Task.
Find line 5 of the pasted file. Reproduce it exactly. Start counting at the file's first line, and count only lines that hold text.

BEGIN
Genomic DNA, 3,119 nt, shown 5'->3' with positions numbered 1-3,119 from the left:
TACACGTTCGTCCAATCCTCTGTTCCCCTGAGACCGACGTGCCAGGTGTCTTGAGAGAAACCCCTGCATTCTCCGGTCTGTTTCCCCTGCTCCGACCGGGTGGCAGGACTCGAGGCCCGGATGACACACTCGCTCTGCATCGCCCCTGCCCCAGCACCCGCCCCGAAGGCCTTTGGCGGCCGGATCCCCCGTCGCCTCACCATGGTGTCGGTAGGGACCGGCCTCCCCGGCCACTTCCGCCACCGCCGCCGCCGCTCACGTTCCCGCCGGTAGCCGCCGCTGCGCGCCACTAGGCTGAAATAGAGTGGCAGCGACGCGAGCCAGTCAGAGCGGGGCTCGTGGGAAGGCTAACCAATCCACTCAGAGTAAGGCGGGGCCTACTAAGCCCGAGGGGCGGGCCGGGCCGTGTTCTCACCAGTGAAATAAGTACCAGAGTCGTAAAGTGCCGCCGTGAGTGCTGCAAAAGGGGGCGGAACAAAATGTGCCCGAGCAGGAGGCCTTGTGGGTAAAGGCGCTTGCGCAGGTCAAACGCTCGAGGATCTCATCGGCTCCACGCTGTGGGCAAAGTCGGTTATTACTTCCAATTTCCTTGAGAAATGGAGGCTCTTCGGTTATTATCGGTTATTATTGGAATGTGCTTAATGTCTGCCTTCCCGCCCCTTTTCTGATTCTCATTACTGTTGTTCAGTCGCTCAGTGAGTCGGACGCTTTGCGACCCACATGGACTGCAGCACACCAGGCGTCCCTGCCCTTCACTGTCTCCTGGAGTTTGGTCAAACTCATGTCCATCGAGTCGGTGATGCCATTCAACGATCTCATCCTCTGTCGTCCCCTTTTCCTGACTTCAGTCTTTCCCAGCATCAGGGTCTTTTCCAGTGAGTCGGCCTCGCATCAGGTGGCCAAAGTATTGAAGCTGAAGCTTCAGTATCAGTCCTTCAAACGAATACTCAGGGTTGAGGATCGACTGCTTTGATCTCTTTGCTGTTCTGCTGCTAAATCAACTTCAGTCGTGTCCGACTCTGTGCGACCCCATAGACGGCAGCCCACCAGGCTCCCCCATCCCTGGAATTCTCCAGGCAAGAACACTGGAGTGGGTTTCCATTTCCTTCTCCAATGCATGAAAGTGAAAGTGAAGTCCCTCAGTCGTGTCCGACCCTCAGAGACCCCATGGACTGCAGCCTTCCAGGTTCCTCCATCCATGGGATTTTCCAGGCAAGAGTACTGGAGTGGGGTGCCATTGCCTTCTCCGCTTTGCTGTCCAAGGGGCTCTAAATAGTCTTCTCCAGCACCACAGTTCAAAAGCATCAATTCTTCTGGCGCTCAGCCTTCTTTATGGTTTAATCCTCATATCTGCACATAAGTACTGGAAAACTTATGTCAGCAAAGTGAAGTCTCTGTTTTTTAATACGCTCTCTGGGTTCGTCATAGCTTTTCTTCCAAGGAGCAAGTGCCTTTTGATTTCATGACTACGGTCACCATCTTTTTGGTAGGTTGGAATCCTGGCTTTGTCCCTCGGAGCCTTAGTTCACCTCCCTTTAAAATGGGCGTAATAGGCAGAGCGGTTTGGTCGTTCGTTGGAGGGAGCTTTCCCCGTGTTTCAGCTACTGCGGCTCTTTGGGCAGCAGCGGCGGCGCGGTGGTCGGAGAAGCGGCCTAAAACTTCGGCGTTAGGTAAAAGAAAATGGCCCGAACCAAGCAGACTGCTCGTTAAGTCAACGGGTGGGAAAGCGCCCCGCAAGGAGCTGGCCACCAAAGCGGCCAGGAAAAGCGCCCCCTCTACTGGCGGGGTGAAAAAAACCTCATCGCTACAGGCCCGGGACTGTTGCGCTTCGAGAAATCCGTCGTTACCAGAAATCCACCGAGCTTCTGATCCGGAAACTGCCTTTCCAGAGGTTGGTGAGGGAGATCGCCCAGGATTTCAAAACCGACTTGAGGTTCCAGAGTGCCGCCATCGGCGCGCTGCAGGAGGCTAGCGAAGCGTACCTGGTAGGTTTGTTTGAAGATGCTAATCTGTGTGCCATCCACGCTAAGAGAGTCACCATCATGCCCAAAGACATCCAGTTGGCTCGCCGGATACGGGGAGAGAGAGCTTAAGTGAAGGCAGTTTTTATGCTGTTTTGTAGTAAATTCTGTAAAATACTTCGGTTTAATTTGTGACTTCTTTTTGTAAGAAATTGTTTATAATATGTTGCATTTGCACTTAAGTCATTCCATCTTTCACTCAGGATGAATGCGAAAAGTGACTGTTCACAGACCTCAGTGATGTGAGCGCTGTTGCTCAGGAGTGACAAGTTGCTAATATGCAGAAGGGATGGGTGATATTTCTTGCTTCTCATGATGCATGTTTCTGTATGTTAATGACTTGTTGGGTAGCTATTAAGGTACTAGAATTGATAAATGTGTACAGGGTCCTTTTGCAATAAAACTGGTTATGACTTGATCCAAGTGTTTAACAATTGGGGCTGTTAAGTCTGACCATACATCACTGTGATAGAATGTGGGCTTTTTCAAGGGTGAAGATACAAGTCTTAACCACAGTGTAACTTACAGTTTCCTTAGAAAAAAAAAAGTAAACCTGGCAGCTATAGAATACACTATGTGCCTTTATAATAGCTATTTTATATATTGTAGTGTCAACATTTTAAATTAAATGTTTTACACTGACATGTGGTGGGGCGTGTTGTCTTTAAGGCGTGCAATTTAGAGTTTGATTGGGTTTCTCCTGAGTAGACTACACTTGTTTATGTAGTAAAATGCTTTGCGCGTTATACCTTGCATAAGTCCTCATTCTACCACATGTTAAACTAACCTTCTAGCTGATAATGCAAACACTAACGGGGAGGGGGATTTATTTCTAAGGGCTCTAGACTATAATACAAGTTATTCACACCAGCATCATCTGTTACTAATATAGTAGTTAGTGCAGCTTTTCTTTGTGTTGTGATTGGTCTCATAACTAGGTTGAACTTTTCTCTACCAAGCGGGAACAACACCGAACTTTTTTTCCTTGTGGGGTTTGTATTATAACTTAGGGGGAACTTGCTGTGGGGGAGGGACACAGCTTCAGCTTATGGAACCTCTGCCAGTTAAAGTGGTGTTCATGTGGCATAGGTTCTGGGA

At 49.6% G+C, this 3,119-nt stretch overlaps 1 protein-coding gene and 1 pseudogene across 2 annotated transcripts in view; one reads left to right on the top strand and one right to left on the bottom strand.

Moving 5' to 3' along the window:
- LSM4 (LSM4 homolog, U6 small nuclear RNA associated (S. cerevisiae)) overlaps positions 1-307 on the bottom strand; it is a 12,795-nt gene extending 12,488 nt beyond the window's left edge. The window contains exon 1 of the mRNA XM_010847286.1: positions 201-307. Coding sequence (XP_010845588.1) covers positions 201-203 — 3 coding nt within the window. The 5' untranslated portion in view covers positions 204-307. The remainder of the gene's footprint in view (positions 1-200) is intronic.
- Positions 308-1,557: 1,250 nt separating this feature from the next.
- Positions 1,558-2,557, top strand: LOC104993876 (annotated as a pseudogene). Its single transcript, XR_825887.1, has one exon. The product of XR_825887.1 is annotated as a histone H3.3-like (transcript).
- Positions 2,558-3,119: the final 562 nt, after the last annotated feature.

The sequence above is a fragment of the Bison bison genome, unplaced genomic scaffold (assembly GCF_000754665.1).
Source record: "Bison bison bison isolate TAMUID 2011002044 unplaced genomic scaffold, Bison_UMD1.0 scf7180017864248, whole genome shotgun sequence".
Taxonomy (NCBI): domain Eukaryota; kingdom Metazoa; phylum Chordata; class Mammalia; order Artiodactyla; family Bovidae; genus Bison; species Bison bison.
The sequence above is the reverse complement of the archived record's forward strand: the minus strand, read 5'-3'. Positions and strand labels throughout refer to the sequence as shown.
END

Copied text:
- LSM4 (LSM4 homolog, U6 small nuclear RNA associated (S. cerevisiae)) overlaps positions 1-307 on the bottom strand; it is a 12,795-nt gene extending 12,488 nt beyond the window's left edge. The window contains exon 1 of the mRNA XM_010847286.1: positions 201-307. Coding sequence (XP_010845588.1) covers positions 201-203 — 3 coding nt within the window. The 5' untranslated portion in view covers positions 204-307. The remainder of the gene's footprint in view (positions 1-200) is intronic.